Answer the questions below to determine if you or your child should have a Neuropsychological Assessment.  If you answer “yes” to any of the following questions, read more and consider scheduling an assessment. 

Questions for Parents:

  • Do you have a child who struggles in school?
  • Are there gaps in your child’s performance in different areas? 
  • Interested in understanding how your child learns best?
  • What are their strengths?
  • What are their challenges?
  • Concerned about whether your child is struggling simply due to ADHD? 
  • Or if there are underlying learning disabilities?
  • Do you think that your child might need accommodations to give them the best shot at reaching their learning potential?
  • For older children, are you concerned that your child may need accommodations to do their best on standardized testing?
  • Interested in having you and your child’s school learn strategies to best help them learn and achieve?

Questions for Adults:

  • Have you ever wondered about your ADHD diagnosis,?
  • What are the signs that you have it? l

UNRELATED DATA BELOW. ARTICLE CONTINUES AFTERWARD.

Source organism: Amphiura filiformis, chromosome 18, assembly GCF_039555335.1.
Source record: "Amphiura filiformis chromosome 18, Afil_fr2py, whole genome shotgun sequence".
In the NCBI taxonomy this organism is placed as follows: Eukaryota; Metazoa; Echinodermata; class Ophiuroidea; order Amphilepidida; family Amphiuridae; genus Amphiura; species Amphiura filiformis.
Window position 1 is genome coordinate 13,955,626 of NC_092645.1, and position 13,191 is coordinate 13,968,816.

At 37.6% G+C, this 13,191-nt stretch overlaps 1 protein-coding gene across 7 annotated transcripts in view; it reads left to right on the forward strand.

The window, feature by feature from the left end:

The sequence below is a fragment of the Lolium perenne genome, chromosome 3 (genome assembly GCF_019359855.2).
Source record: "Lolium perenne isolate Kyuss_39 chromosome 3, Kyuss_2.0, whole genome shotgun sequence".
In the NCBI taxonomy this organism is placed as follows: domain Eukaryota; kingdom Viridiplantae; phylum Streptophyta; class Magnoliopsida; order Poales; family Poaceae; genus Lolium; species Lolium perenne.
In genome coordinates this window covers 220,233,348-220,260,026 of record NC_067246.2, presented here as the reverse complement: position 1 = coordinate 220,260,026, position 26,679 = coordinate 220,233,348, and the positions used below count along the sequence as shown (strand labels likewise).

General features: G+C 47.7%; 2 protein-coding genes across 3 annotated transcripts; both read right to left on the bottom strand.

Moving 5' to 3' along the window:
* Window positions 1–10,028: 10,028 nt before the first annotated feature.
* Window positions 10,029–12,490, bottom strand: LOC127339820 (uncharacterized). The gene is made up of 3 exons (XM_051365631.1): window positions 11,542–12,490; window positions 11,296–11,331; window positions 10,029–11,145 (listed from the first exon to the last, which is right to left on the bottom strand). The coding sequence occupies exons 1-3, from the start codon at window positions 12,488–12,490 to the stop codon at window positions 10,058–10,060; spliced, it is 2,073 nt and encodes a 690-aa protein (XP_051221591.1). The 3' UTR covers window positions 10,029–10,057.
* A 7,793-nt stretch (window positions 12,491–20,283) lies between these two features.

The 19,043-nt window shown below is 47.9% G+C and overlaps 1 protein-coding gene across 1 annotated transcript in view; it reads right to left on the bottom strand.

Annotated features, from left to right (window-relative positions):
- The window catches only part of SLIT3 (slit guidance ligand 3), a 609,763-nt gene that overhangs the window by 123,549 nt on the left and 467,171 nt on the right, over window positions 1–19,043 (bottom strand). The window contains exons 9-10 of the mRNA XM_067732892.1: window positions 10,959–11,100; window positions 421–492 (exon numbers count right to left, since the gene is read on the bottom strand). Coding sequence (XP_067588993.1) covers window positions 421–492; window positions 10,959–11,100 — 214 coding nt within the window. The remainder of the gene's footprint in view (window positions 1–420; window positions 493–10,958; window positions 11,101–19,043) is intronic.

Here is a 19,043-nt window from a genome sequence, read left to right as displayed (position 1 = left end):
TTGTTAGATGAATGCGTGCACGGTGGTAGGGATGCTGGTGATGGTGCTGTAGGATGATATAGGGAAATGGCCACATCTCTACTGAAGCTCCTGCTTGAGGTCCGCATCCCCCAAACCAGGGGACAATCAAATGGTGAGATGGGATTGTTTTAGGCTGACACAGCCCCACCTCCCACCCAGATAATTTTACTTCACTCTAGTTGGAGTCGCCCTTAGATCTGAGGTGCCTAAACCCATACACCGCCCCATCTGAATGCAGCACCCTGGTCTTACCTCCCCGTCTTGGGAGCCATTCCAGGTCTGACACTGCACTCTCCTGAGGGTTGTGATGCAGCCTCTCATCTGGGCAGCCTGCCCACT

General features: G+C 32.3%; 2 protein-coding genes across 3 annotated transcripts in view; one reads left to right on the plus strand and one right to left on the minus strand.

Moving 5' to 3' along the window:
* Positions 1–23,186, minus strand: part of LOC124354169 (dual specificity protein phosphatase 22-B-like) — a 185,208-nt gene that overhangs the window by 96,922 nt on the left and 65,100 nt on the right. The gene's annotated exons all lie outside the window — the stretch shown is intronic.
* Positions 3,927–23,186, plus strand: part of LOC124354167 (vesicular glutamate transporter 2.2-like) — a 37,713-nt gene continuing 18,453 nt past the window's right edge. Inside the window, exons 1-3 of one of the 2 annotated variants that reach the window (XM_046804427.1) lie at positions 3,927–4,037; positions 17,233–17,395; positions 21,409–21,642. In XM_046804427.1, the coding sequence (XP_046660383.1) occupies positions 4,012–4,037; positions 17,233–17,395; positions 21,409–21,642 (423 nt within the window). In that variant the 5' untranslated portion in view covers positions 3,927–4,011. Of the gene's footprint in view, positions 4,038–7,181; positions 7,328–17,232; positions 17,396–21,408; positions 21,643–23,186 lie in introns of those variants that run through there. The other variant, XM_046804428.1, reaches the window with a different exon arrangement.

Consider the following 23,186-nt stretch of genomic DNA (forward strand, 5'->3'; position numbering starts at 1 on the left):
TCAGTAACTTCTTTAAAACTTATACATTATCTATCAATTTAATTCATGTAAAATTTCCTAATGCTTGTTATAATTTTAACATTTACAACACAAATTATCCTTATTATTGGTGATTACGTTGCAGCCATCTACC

• Did you ever wonder how your brain works?
  • Curious about your strengths and weaknesses?
  • Perplexed why you’re not able to do certain things as easily as your peers?
  • Wondering if it’s just ADHD or if something else is going on too?

What is neuropsychological assessment and why is it important?

Neuropsychological assessment consists of:

  • a series of tests, completed between one day and a handful of days;
  • evaluating one’s intellectual abilities;
  • academic processes;
  • achievement;
  • memory;
  • language skills;
  • visual-motor coordination;
  • reasoning abilities;
  • executive functioning skills; and
  • attention.

Furthermore, testing can also look at whether there are underlying psychological issues that are impacting learning or day-to-day functioning.

What To Expect: